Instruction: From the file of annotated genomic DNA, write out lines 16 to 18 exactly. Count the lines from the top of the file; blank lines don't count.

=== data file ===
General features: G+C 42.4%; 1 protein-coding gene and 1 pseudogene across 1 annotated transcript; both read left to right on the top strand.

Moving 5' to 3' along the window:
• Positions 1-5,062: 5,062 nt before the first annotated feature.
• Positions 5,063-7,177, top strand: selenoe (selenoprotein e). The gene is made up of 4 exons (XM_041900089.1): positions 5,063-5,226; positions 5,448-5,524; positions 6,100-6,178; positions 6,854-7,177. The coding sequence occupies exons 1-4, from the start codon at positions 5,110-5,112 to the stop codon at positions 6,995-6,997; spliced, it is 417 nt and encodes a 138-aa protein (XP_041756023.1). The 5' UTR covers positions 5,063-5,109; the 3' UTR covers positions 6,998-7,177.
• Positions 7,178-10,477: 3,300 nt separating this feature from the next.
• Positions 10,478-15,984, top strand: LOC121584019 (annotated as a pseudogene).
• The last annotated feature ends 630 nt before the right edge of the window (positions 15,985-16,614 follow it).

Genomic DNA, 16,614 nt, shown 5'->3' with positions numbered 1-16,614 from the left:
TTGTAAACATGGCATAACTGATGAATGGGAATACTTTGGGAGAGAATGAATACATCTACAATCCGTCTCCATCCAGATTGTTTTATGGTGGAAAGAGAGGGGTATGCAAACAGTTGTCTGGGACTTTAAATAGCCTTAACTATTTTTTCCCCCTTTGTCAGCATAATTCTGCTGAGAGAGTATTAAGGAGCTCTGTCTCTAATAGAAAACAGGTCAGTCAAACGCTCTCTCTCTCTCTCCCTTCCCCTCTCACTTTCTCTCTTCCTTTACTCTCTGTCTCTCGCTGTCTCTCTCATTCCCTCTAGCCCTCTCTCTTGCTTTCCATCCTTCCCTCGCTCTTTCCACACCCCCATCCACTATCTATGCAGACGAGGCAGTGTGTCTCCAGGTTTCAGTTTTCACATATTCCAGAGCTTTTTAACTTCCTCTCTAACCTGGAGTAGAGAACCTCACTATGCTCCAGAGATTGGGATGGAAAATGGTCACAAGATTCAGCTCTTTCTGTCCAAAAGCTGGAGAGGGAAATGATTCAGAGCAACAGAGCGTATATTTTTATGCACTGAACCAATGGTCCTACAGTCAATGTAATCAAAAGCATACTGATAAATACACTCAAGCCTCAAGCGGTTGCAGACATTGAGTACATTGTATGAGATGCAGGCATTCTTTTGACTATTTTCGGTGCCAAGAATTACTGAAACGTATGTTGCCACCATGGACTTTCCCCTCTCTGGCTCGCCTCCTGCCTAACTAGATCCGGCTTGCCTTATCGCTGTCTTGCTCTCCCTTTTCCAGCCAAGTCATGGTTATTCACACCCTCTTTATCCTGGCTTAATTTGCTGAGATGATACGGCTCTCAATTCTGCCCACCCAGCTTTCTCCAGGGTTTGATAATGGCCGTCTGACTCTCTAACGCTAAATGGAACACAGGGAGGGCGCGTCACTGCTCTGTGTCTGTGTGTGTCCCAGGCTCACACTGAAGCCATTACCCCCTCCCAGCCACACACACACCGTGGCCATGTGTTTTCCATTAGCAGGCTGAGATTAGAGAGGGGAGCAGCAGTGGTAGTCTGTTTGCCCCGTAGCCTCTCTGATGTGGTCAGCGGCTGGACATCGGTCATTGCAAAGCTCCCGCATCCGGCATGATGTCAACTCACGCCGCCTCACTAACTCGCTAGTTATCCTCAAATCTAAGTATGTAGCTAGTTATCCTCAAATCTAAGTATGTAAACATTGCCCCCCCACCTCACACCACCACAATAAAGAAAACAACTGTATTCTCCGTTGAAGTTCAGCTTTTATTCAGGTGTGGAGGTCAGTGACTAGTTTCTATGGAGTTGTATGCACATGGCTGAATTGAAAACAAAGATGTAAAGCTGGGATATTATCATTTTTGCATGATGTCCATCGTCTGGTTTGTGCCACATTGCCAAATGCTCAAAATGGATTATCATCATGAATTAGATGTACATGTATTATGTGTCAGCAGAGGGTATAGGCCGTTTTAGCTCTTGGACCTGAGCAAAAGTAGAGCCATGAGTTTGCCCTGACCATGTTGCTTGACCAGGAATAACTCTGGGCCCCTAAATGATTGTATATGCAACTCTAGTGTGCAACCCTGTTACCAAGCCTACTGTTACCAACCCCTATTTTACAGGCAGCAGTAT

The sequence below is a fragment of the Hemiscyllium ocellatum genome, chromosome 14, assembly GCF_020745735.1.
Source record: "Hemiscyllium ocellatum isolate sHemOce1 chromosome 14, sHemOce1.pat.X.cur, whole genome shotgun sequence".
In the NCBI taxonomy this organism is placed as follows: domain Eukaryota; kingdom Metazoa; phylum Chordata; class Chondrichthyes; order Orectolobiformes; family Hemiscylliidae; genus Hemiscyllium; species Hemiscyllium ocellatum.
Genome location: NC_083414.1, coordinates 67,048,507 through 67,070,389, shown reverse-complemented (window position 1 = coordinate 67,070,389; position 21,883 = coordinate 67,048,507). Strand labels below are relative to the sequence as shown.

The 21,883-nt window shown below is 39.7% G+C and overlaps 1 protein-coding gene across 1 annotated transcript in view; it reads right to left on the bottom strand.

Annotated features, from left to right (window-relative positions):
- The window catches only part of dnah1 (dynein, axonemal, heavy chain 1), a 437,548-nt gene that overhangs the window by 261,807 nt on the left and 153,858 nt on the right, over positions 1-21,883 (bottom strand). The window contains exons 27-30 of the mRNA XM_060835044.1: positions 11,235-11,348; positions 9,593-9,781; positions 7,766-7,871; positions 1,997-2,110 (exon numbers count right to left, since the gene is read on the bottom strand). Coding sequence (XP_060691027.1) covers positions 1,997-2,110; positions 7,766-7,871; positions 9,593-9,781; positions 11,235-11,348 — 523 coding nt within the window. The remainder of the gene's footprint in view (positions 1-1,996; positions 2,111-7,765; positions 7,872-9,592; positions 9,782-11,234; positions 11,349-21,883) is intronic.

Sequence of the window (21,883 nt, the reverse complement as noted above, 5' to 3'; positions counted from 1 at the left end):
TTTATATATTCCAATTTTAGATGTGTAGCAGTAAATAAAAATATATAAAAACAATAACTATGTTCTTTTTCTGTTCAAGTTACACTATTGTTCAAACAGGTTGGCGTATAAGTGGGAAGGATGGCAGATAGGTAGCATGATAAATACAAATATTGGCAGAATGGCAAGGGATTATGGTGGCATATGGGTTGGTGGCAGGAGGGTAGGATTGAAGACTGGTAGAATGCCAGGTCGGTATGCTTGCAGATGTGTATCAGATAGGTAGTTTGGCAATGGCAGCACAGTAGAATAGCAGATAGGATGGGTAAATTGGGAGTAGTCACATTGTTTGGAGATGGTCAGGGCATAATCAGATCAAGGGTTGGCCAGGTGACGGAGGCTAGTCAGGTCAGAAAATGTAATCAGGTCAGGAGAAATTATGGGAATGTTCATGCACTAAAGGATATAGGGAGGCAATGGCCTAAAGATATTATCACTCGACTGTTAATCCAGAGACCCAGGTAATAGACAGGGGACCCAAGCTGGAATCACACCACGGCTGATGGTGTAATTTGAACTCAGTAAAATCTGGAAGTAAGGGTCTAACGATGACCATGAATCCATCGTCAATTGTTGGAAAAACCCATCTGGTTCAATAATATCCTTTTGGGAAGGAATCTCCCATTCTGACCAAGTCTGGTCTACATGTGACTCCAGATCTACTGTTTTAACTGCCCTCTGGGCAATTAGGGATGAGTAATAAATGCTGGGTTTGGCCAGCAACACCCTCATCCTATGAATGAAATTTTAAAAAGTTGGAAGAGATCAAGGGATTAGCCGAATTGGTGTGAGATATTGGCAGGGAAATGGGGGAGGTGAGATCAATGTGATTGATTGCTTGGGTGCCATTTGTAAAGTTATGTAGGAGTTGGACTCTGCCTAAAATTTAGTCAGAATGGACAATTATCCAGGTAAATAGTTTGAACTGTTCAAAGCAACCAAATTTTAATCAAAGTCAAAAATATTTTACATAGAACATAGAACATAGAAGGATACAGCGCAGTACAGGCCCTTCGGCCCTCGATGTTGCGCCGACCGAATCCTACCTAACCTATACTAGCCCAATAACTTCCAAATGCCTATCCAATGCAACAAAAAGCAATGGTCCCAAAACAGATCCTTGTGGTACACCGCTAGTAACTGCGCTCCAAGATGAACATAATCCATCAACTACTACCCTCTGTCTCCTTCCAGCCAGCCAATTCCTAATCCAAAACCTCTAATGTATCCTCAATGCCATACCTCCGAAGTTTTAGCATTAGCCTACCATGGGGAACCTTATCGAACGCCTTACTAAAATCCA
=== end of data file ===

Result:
- The window catches only part of dnah1 (dynein, axonemal, heavy chain 1), a 437,548-nt gene that overhangs the window by 261,807 nt on the left and 153,858 nt on the right, over positions 1-21,883 (bottom strand). The window contains exons 27-30 of the mRNA XM_060835044.1: positions 11,235-11,348; positions 9,593-9,781; positions 7,766-7,871; positions 1,997-2,110 (exon numbers count right to left, since the gene is read on the bottom strand). Coding sequence (XP_060691027.1) covers positions 1,997-2,110; positions 7,766-7,871; positions 9,593-9,781; positions 11,235-11,348 — 523 coding nt within the window. The remainder of the gene's footprint in view (positions 1-1,996; positions 2,111-7,765; positions 7,872-9,592; positions 9,782-11,234; positions 11,349-21,883) is intronic.

Sequence of the window (21,883 nt, the reverse complement as noted above, 5' to 3'; positions counted from 1 at the left end):
TTTATATATTCCAATTTTAGATGTGTAGCAGTAAATAAAAATATATAAAAACAATAACTATGTTCTTTTTCTGTTCAAGTTACACTATTGTTCAAACAGGTTGGCGTATAAGTGGGAAGGATGGCAGATAGGTAGCATGATAAATACAAATATTGGCAGAATGGCAAGGGATTATGGTGGCATATGGGTTGGTGGCAGGAGGGTAGGATTGAAGACTGGTAGAATGCCAGGTCGGTATGCTTGCAGATGTGTATCAGATAGGTAGTTTGGCAATGGCAGCACAGTAGAATAGCAGATAGGATGGGTAAATTGGGAGTAGTCACATTGTTTGGAGATGGTCAGGGCATAATCAGATCAAGGGTTGGCCAGGTGACGGAGGCTAGTCAGGTCAGAAAATGTAATCAGGTCAGGAGAAATTATGGGAATGTTCATGCACTAAAGGATATAGGGAGGCAATGGCCTAAAGATATTATCACTCGACTGTTAATCCAGAGACCCAGGTAATAGACAGGGGACCCAAGCTGGAATCACACCACGGCTGATGGTGTAATTTGAACTCAGTAAAATCTGGAAGTAAGGGTCTAACGATGACCATGAATCCATCGTCAATTGTTGGAAAAACCCATCTGGTTCAATAATATCCTTTTGGGAAGGAATCTCCCATTCTGACCAAGTCTGGTCTACATGTGACTCCAGATCTACTGTTTTAACTGCCCTCTGGGCAATTAGGGATGAGTAATAAATGCTGGGTTTGGCCAGCAACACCCTCATCCTATGAATGAAATTTTAAAAAGTTGGAAGAGATCAAGGGATTAGCCGAATTGGTGTGAGATATTGGCAGGGAAATGGGGGAGGTGAGATCAATGTGATTGATTGCTTGGGTGCCATTTGTAAAGTTATGTAGGAGTTGGACTCTGCCTAAAATTTAGTCAGAATGGACAATTATCCAGGTAAATAGTTTGAACTGTTCAAAGCAACCAAATTTTAATCAAAGTCAAAAATATTTTACATAGAACATAGAACATAGAAGGATACAGCGCAGTACAGGCCCTTCGGCCCTCGATGTTGCGCCGACCGAATCCTACCTAACCTATACTAGCCCAATAACTTCCAAATGCCTATCCAATGCAACAAAAAGCAATGGTCCCAAAACAGATCCTTGTGGTACACCGCTAGTAACTGCGCTCCAAGATGAACATAATCCATCAACTACTACCCTCTGTCTCCTTCCAGCCAGCCAATTCCTAATCCAAAACCTCTAATGTATCCTCAATGCCATACCTCCGAAGTTTTAGCATTAGCCTACCATGGGGAACCTTATCGAACGCCTTACTAAAATCCA